Frisco ISD is moving forward with preparing its budget for the 2015-16 school year, despite not knowing what will come out of the Texas Legislature.

The FISD board of trustees is scheduled to approve the budget, which is currently proposed at nearly $416 million, at its June board meeting.

Superintendent Jeremy Lyon said although there is a commitment in the legislature to increase appropriations for schools, FISD is planning a conservative budget.

“Even though there’s a general acknowledgement that public education in the state is going to receive anywhere between $2.2 billion to $3 billion in additional revenue, how they appropriate that we don’t know,” he said. “We don’t know if Frisco is going to get less money, the same money or more money.”

Lyon said school district staff is paying close attention to several bills currently going through the legislature, including House Bill 1759, the school financing bill that would add about $3 billion in per-student funding. But depending on how the Legislature formulates funding for school districts, FISD’s portion of state funds may or may not increase from previous years, he said.

Richard Wilkinson, FISD deputy superintendent of business services, said he would not be surprised if the Legislature is called into a special session to decide on school financing legislation. FISD is aiming to keep the budget tight while accommodating for the projected growth in the next school year, he said.

The preliminary budget is about $26 million more than the 2014-15 school year’s budget. It includes about $20 million to go toward staffing the new campuses opening in the fall, Wilkinson said.

Instruction, which includes teachers’ salaries, makes up about 60 percent of the preliminary budget. Payroll costs for district employees makes up about 80 percent of the budget.

Wilkinson said each department made budget requests and, while no services have been cut from the budget, some departments may not get as much as was requested.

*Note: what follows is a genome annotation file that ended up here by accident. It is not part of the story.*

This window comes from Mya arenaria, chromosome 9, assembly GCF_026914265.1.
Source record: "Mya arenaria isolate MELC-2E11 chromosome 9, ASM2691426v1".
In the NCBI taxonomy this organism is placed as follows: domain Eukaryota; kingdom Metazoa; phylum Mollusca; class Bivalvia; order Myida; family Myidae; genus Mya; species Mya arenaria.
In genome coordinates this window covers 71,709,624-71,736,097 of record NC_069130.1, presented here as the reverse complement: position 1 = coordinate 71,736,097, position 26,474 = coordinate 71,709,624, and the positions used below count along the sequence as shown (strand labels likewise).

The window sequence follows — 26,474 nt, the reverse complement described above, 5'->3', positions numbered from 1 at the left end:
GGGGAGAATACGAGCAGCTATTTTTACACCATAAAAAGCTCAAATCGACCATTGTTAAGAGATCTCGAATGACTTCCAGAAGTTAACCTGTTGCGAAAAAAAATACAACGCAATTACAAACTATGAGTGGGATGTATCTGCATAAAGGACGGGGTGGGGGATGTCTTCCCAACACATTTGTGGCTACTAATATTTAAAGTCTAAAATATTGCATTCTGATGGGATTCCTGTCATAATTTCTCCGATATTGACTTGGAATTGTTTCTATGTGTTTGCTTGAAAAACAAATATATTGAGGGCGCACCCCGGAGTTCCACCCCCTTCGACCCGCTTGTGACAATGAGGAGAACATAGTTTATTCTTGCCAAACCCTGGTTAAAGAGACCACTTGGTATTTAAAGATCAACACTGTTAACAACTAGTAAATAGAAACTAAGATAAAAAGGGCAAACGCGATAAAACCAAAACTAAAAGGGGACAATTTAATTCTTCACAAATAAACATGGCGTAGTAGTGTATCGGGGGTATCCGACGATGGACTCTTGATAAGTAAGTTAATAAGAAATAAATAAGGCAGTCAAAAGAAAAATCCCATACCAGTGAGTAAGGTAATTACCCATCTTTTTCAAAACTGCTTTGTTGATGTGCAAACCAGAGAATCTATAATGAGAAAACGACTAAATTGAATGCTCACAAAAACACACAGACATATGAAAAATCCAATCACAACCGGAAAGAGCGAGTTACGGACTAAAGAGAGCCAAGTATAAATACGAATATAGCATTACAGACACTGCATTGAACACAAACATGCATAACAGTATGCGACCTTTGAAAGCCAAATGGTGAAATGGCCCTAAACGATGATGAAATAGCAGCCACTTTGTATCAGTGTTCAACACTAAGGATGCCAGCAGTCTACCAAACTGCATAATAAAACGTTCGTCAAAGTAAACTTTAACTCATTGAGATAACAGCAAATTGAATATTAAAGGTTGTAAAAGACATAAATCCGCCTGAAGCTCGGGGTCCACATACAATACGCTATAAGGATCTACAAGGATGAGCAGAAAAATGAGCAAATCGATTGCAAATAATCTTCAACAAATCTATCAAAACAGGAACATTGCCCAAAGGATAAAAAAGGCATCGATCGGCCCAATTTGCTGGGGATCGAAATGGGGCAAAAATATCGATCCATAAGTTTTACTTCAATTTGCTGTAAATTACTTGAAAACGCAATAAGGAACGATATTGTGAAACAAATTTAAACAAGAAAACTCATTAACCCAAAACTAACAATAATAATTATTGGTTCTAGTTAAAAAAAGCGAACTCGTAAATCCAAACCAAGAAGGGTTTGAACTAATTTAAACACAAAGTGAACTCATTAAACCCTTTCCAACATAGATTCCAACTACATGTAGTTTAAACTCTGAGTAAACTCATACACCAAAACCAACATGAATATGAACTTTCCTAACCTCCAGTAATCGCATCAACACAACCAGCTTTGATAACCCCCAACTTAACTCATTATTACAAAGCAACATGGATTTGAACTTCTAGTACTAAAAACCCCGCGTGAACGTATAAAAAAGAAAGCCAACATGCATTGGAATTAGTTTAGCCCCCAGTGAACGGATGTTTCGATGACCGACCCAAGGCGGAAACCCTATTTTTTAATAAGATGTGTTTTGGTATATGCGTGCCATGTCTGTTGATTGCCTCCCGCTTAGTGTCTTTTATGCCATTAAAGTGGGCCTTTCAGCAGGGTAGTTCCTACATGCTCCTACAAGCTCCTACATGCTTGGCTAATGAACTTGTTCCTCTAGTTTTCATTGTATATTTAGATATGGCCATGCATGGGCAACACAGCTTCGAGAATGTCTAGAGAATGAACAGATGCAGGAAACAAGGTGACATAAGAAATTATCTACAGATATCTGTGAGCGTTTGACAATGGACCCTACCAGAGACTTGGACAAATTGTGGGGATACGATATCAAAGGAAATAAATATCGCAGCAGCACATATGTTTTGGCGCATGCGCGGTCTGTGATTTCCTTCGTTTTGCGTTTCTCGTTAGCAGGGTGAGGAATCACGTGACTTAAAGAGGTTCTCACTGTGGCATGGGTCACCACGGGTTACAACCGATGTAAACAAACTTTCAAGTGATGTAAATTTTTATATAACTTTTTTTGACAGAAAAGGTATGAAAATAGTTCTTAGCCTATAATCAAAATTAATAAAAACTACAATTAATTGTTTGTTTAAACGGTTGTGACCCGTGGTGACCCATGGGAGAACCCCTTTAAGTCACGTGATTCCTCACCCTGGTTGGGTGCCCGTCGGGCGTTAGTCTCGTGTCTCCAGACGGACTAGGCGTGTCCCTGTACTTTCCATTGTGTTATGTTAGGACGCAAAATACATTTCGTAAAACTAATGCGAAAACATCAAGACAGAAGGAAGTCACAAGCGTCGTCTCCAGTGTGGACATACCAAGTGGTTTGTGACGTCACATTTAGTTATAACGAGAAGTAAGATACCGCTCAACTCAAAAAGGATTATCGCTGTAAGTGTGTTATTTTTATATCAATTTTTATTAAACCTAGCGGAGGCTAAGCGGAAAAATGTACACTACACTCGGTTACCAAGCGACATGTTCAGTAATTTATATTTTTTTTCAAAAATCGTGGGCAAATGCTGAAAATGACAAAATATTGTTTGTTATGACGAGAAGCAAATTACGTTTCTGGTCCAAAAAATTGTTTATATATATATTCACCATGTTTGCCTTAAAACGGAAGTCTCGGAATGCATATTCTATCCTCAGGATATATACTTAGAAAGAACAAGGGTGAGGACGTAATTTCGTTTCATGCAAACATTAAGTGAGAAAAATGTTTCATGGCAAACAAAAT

“Each one of those departments had needs based on growth, and we collectively prioritized those needs,” he said. “We actually made reductions in many of those areas.”

One of the proposed reductions includes salary increases. FISD normally gives employees a 3 percent salary increase every year, but the increase is proposed at 2.5 percent for the next school year.

“That is what we felt like from an administrative standpoint that we could afford to give to employees,” said Rick Bankston, FISD chief financial officer. “We looked at not eliminating anything that we normally do, just maybe not adding as much in extras.”

Lyon said the money reserved for 2.5 percent salary increases is still a significant portion of the payroll portion of the budget, and FISD is committed to giving its employees a sustainable income.

“We’d like to do more, but we have to be conservative not knowing the final outcome in Austin,” he said.

Wilkinson said the tight budget might also prevent the district from contributing 20 percent of the budget to the fund balance, which is a balance of funds left over at the end of a fiscal year, as FISD has done in the past.

The district will not plan on making major adjustments to the budget after the legislative session unless FISD receives significantly less funding from the state, Lyon said.

“That’s kind of the game that we’re forced into,” he said. “Not knowing what’s going to ultimately happen in Austin, we are adopting a very conservative and what we think is a very prudent budget, and we’re committing to it.”